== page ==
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InfoQ Homepage News Jurgen Appelo Proposes the Chunking Productivity Technique

Jurgen Appelo Proposes the Chunking Productivity Technique

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Jurgen Appelo, CEO at Happy Melly and author of the book Management 3.0, recently posted his new technique of work management called the chunking technique to increase productivity. He explains the chunking technique as:

  • Chunking (in psychology) is a phenomenon whereby individual group responses when performing a memory task.
  • Chunking (in writing) is a method of presenting information which splits concepts into small pieces of information.

As you can see, chunking can mean both grouping small things into larger chunks and splitting large things into smaller chunks

Jurgen defines a chunk of work as any focused activity lasting between approximately ten minutes and one hour, with the average being less than 30 minutes. A chunk is a well-defined activity of 10 to 60 minutes, which is either one complete task, or a portion of something bigger, or a grouping of several smaller things. He mentions three requirements for chunks:

  1. They have a natural and logical start and finish;
  2. They may not be interrupted (except when I’m not given a choice);
  3. Breaks are welcome (even desirable) between the chunks.

The chunking technique is different from the Pomodoro technique. The Pomodoro technique was created by Francesco Cirillo, Owner, product manager and development consultant at ProgrammingWithFrancesco. The Pomodoro Technique is a time management philosophy that aims to provide the user with maximum focus and creative freshness, thereby allowing them to complete projects faster with less mental fatigue. It is about cutting up work into 25-minute timeboxes and then forcing yourself to take a break.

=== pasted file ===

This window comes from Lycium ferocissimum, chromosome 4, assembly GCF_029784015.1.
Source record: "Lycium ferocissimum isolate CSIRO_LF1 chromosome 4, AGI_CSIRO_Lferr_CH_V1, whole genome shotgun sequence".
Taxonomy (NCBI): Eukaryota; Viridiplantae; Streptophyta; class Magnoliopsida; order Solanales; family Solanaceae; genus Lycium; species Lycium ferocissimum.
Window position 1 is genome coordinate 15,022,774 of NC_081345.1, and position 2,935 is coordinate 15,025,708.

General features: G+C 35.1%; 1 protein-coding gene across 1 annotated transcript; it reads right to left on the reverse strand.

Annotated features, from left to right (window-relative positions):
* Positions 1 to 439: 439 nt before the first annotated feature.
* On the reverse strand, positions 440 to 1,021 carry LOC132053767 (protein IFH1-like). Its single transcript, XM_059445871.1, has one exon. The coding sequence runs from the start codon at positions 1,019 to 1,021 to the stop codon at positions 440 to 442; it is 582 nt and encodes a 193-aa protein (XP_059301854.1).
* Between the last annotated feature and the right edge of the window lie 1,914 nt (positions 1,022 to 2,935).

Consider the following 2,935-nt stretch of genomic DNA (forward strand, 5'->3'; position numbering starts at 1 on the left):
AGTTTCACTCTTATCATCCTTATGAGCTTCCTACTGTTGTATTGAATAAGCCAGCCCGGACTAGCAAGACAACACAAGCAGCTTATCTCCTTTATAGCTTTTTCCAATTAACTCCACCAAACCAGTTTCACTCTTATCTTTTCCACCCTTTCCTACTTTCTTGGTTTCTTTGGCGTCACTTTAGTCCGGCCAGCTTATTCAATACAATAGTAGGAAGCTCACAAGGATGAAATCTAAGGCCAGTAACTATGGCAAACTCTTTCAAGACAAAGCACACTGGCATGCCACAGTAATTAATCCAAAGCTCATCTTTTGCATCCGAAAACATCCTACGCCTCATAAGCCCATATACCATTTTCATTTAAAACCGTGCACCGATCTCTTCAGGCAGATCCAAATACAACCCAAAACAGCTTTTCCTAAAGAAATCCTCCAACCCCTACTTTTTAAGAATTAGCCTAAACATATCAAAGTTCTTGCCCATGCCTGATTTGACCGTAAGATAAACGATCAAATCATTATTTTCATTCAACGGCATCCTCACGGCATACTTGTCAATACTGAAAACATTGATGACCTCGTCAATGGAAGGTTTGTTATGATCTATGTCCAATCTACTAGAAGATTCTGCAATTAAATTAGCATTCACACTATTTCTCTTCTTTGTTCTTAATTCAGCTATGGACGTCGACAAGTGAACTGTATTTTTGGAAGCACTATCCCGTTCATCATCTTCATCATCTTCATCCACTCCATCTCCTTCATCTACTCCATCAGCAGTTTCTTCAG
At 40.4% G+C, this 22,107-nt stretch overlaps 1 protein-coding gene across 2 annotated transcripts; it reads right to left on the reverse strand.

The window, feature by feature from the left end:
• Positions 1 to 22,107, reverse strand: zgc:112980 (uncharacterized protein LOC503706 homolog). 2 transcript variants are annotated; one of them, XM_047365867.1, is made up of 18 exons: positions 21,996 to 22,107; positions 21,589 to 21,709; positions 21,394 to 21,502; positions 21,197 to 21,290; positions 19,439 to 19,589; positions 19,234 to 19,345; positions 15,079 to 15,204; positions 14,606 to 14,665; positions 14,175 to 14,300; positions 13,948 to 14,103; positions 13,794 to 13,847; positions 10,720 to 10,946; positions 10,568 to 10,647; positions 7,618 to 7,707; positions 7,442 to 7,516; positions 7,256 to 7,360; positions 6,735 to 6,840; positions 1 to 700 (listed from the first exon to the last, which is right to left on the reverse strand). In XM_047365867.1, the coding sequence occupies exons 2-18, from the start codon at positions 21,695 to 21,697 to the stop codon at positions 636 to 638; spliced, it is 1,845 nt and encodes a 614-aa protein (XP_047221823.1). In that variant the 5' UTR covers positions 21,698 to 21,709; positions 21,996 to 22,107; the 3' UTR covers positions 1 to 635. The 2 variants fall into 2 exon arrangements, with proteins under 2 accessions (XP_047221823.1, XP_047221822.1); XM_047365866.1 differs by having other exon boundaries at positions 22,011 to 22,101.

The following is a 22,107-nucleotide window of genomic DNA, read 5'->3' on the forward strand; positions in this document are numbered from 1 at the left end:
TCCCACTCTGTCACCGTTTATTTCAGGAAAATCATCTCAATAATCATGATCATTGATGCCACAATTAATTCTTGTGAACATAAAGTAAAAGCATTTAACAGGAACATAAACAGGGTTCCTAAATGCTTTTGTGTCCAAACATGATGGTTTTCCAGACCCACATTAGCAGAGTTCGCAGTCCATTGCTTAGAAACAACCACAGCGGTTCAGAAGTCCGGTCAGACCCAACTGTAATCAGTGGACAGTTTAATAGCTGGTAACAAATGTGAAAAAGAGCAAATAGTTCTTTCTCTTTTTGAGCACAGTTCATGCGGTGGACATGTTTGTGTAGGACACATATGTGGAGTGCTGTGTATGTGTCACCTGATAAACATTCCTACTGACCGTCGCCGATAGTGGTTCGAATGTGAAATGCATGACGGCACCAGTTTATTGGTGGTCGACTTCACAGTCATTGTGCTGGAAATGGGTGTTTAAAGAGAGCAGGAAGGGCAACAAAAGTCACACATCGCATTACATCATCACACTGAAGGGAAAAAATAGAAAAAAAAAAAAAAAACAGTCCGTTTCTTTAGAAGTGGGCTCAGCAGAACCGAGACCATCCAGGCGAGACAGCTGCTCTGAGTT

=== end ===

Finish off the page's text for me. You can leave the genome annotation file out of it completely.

Jurgen emphasizes the crucial difference between the chunking technique and the Pomodoro technique is that, unlike pomodoros, chunks have different natural sizes.

I really don’t see the point of setting a kitchen timer that will interrupt me in my work after 25 minutes. Several of my chunks lasted 35 minutes and then they were done. Why would I allow myself to be interrupted at the 25th minute? It would break my flow! It would also cause stress and more task- switching. And what’s wrong with a sequence of focused smaller chunks of 10 or 15 minutes each? My average chunk size last Friday was about 28 minutes. That’s almost the same as the default timebox in the pomodoro technique. But I prefer the variety and flexibility of my chunking method over the rigidity of a kitchen timer. A task is done when it’s done, not when a bell is ringing.

The pomodoro technique is like a wall of same-sized bricks. The chunking method is like a wall of silly-sized stones.

Tucker Cummings, writer and social media professional, shares her views on Pomodoro technique in her blog. She says that the process isn’t ideal for every person, or in any line of work. But if you need a systematic way to tackle your daily to-do list, the pomodoro technique may fit your needs.

The pomodoro technique is a time management philosophy that aims to provide the user with maximum focus and creative freshness, thereby allowing them to complete projects faster with less mental fatigue.

Colin T. Miller, a Yahoo employee and blogger, tried using the Pomodoro Technique and shared his views in his blog as:

Pomodoros are an all or nothing affair. Either you work for 25 minutes straight to mark your X or you don’t complete a pomodoro. Since marking that X is the measurable sign of progress, you start to shy away from engaging in an activity if it won’t result in an X. Meetings get in the way of pomodoros. Say I have a meeting set for 4:30pm. It is currently 4:10pm, meaning I only have 20 minutes between now and the meeting. If I start a pomodoro, I won’t be able to finish it because I only have 20 minutes.

Long meetings, like presentations or informative meetings, are also a small difficulty for pomodoros in that you often don’t get those 5 minute breaks every half hour.

Colin said that he wants to work out a good way to deal with smaller units of time in a useful manner like a separate series of mini-pomodoros that are tracked differently.

Jurgen suggests to focus on one thing at a time and don’t let yourself be distracted. If work takes more than an hour to do, cut it up in chunks that each take less than an hour to complete. If you have lots of little things to do, bundle them into bigger chunks that take at least 10 minutes each. Allow yourself frequent little breaks between the chunks to clear your mind and enjoy your progress and accomplishments.

Professor David Burkus, Assistant Professor of Management at Oral Roberts University, told Jurgen that:

Ongoing work that you’ve “parked” in your brain can be “incubating”, which generates more creative ideas. However, you should still prevent task-switching by chunking: build your colorful wall one stone at a time.

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